Retailers should develop a comprehensive Internet-based module for training so that progress can be monitored and tracked, and new loss-prevention techniques can be added as threats arise, Aberdeen advises. That way, executives will be able to verify that every store and headquarters employee is 100 percent trained on loss prevention, Anand notes.
Computer-based training, such as videos that show the “tricks of the trade” of merchandise thieves, or that alert employees to the downside of doing such things as keeping keys to locked cabinets on the shelf above them, has also proven successful, RSR’s Rosenblum says.
Technology is “a valuable enabler to improve loss prevention,” she writes, “but without focusing on the people that work in the retailing environment, initiatives will be trumped and shrink will remain the same.” Proving that point, Hollinger’s data shows that for 15 consecutive years shrinkage rates have been lower in retailers with low employee turnover.
Beyond solutions to the people problem, robust business intelligence applications and analytics tools can now monitor, analyze and report on fraud in near real-time. By implementing BI tools such as real-time or near-real time online fraud monitors, risk rating tools, exception-based reporting and case management, retailers struggling with shrink can improve data mining, analyses, reporting and performance management, Anand states.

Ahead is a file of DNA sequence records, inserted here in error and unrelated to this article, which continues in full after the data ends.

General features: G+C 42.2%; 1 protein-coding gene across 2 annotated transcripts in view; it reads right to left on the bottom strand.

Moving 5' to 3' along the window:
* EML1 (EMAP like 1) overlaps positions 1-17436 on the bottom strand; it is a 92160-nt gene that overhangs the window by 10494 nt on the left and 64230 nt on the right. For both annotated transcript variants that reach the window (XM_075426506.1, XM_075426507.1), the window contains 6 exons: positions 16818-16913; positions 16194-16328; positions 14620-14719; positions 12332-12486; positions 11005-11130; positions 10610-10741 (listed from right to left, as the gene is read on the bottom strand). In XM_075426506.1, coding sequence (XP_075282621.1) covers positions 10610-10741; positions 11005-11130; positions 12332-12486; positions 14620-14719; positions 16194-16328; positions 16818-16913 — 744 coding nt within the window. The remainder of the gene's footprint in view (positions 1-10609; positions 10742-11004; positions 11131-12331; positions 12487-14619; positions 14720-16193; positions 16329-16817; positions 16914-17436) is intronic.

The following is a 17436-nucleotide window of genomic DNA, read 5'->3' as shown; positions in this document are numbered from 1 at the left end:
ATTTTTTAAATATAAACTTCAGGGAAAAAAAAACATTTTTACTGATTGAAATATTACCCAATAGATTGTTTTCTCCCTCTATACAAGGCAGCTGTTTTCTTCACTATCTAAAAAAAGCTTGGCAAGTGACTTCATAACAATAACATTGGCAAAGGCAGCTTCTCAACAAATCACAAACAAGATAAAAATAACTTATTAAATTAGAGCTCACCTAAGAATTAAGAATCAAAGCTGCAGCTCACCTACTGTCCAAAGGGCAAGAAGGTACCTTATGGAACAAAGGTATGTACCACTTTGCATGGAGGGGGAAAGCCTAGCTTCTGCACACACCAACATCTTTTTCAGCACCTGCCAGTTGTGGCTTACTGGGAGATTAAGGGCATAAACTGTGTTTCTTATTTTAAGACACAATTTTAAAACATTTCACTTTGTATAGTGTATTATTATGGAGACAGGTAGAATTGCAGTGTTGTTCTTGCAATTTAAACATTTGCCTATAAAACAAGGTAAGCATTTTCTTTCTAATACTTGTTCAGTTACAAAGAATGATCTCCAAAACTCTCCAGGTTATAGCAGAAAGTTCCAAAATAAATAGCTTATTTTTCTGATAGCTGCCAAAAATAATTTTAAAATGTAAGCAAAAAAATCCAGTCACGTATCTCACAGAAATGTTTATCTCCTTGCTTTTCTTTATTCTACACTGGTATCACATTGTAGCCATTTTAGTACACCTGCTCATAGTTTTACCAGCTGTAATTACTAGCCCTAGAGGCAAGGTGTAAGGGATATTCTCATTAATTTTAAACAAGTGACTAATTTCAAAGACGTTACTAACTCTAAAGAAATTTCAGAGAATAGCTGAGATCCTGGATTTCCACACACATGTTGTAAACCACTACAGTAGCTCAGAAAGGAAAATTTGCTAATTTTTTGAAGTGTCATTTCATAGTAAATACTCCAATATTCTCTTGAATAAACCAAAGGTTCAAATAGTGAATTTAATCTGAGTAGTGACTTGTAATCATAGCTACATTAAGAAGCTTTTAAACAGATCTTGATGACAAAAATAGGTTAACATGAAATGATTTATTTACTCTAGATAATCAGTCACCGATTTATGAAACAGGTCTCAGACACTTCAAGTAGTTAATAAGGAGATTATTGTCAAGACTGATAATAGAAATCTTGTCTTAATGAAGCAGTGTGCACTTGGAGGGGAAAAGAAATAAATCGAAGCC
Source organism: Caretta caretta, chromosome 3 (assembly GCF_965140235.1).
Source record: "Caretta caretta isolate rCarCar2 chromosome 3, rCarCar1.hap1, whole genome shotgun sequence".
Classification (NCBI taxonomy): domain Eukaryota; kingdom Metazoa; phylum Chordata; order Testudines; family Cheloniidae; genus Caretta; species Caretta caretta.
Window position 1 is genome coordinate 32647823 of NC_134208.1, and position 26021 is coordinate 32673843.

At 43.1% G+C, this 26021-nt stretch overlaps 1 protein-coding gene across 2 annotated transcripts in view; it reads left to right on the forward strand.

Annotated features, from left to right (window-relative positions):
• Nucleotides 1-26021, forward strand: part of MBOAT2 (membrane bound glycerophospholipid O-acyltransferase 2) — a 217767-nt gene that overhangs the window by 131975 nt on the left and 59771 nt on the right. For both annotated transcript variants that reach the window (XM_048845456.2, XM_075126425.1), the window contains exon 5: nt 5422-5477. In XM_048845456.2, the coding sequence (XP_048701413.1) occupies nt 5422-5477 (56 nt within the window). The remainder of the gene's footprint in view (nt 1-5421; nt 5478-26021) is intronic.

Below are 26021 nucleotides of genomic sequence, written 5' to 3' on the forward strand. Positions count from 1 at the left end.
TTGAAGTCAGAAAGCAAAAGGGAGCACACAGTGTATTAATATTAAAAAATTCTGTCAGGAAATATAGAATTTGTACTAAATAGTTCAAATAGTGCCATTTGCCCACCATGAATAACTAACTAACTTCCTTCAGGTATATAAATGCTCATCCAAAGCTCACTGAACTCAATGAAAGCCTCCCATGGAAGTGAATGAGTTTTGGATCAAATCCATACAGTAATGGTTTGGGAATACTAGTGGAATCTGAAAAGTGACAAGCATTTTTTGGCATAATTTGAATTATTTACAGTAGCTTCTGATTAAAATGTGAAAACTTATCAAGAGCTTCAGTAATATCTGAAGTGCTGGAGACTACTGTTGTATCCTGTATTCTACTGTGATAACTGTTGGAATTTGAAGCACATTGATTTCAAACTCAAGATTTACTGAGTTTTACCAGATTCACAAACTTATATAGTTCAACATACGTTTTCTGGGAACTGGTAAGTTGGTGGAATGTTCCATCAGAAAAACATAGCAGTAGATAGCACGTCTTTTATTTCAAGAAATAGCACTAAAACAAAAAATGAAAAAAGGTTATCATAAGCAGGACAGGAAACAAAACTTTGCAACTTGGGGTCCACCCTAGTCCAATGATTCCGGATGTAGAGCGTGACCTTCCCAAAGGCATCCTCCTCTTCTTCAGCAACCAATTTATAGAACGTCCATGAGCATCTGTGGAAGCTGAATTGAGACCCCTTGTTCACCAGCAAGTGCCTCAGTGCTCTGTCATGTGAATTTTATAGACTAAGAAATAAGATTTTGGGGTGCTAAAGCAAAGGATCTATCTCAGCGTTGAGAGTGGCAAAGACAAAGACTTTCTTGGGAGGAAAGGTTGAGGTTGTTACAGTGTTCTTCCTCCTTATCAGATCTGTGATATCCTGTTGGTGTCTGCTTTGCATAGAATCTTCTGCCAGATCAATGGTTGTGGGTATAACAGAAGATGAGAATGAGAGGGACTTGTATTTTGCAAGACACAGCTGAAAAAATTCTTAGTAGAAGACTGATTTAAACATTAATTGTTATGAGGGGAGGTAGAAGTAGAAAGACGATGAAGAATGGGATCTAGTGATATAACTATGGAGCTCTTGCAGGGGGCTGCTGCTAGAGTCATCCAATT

What’s critical here is the use of real-time (or as close to real-time) BI data. “Weekly or monthly reports on price overrides, voids and returns do little to stem the tide of shrink,” Rosenblum writes. “With POS systems and cameras producing a steady stream of structured and unstructured data, there is no reason why retailers cannot get information to store managers and field personnel as soon as a pattern is recognized.”
Security vendors are starting to offer products that can help. For example, StopLift has developed a system that uses computer-vision technology to identify sweethearting as it happens, according to a recent Boston Globe article. Grocery store Hannaford Bros. began testing the system in 2007 at several of its 160 supermarkets and “found up to 20 percent of cashiers were involved in some type of sweethearting.”
“It’s probably the biggest advancement for loss prevention technology in 20 years,” said Tom Perkins, director of loss prevention at Hannaford, in the Globe article. “This is one of the more common types of thefts; it’s just so easy to do and if you don’t scan the items, there’s no record of it.”
Loss-prevention executives like Perkins have their work cut out for them. Not only is loss-prevention such a difficult task to track and stop, but Hollinger’s 2006 data also showed that loss-prevention budgets as a percentage of sales (.43 percent) hit its lowest point ever. In other words, it’s time for retailers to do more with less.
“With decreasing loss-prevention budgets and even less money for high-tech countermeasures,” Hollinger writes, “more of the day-to-day responsibility for loss prevention is being shifted to overworked store managers and untrained, inexperienced sales associates.”